/*40*/  0x83, 0x55, 0x87, 0x9b, 0x5c, 0x27, 0xab, 0x77, 0x00, 0x00, 0x00, 0x00, 0x00, 0x00, 0x00, 0x00, /*40*/
    /*50*/  0x00, 0x00, 0x00, 0x00, 0x00, 0x00, 0x00, 0x00, 0x00, 0x00, 0x00, 0x00, 0x00, 0x00, 0x00, 0x00, /*50*/
    /*60*/  0x00, 0x00, 0xcb, 0x71, 0x00, 0x00, 0x00, 0x00, 0x00, 0x00, 0x00, 0x00, 0x00, 0x00, 0x00, 0x00, /*60*/
    /*70*/  0x00, 0x00, 0x00, 0x00, 0x00, 0x00, 0x00, 0x00, 0x00, 0x00, 0xbe, 0x37, 0x90, 0xe8, 0x3b, 0x92, /*70*/
    /*80*/  0x35, 0x4b, 0xd2, 0xd7, 0xd8, 0x0e, 0x51, 0x8b, 0xb0, 0xec, 0x4c, 0xb9, 0x59, 0x2e, 0x66, 0x54, /*80*/
    /*90*/  0xb5, 0xd1, 0x00, 0x1E, 0x0f, 0x5a, 0xc4, 0xcd, 0xeb, 0x4e, 0x7c, 0x74, 0x8e, 0xfa, 0x81, 0xe2, /*90*/
    /*A0*/  0x7f, 0x9a, 0xa8, 0x5f, 0x32, 0x89, 0x98, 0x07, 0x39, 0xc0, 0x38, 0x1f, 0x01, 0xe0, 0x8d, 0x1d, /*A0*/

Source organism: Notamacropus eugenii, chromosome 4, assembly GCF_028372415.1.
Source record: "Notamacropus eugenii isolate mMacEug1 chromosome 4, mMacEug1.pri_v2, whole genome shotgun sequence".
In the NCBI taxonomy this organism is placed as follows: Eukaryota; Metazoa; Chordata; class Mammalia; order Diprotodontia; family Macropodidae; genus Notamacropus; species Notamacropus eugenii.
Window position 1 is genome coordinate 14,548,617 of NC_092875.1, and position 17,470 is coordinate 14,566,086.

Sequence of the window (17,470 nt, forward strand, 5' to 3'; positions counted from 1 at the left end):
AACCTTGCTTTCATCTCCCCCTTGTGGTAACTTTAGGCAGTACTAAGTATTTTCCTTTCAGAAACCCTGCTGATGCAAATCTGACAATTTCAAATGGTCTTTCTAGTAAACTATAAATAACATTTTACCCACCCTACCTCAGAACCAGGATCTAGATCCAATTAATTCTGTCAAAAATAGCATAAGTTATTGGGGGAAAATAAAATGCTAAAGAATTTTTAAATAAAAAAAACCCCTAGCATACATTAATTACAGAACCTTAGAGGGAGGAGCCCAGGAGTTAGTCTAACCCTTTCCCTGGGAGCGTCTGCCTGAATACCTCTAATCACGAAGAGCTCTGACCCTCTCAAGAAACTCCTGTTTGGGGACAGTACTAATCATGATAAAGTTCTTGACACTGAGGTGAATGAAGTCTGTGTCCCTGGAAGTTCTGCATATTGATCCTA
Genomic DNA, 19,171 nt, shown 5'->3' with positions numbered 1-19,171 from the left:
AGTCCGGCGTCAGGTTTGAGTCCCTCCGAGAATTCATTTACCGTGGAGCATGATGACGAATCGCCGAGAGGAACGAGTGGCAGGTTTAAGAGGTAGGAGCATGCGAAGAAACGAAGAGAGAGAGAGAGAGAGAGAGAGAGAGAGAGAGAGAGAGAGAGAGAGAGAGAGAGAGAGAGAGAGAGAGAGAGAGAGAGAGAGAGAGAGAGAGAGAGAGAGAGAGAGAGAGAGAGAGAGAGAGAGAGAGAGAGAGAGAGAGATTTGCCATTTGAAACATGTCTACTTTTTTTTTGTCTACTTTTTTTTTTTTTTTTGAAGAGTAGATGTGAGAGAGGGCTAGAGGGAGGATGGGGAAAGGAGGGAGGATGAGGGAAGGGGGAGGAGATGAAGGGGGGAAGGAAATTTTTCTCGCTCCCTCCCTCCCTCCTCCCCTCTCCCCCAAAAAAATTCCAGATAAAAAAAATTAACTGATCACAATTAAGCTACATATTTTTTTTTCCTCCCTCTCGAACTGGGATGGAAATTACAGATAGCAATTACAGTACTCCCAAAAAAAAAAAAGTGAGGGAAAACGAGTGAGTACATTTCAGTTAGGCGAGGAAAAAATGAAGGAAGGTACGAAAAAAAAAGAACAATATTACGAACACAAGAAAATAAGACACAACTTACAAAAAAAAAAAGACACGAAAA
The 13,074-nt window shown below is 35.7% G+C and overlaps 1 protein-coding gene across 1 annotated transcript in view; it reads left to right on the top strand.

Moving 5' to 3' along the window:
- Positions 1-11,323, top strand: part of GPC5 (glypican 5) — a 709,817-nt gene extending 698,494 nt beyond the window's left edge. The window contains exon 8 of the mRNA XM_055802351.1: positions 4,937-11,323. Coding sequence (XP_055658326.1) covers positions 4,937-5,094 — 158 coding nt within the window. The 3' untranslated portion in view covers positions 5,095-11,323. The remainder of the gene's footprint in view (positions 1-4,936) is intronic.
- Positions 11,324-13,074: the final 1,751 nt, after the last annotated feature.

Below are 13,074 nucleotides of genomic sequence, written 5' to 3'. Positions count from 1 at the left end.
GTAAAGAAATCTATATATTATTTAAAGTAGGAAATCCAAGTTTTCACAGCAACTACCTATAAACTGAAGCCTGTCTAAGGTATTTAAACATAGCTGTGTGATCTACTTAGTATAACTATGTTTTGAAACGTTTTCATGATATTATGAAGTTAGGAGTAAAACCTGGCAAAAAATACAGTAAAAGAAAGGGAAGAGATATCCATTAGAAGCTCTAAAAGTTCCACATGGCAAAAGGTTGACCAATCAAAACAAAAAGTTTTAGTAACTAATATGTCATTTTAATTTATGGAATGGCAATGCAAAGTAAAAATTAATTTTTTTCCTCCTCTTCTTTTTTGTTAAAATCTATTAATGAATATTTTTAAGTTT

/*B0*/  0xf3, 0x96, 0x57, 0xa0, 0x0b, 0xed, 0x09, 0x18, 0x8c, 0xf4, 0x0d, 0x21, 0xd9, 0x23, 0x78, 0xa1, /*B0*/
    /*C0*/  0xc1, 0xfe, 0x3c, 0x30, 0x73, 0x5d, 0x40, 0x99, 0xb6, 0x6c, 0x7b, 0x14, 0xca, 0xc2, 0xe6, 0x8a, /*C0*/
    /*D0*/  0xe9, 0xae, 0x7a, 0xd6, 0xf1, 0x3d, 0xa4, 0x34, 0x2b, 0xda, 0x63, 0x84, 0xb3, 0xaf, 0x88, 0xb7, /*D0*/
    /*E0*/  0x45, 0x97, 0xdc, 0x20, 0x17, 0x3f, 0x4a, 0x52, 0x03, 0x33, 0xdf, 0xd3, 0x04, 0x69, 0x91, 0xf0, /*E0*/
    /*F0*/  0xf9, 0xcc, 0x50, 0x44, 0xff, 0x80, 0x58, 0xf7, 0xc9, 0x60, 0x6b, 0x53, 0xa7, 0x85, 0xee, 0x1c, /*F0*/
    };

static byte[] fixKnownTRUE = {
    /*00*/  0x2f, 0x00, 0x00, 0x00, 0x00, 0x00, 0x00, 0x00, 0x00, 0x00, 0x00, 0x00, 0x00, 0x00, 0x00, 0x00, /*00*/
    /*10*/  0x00, 0x00, 0x00, 0x00, 0x00, 0xea, 0x00, 0x00, 0x00, 0x00, 0x00, 0x00, 0x00, 0x00, 0x00, 0x00, /*10*/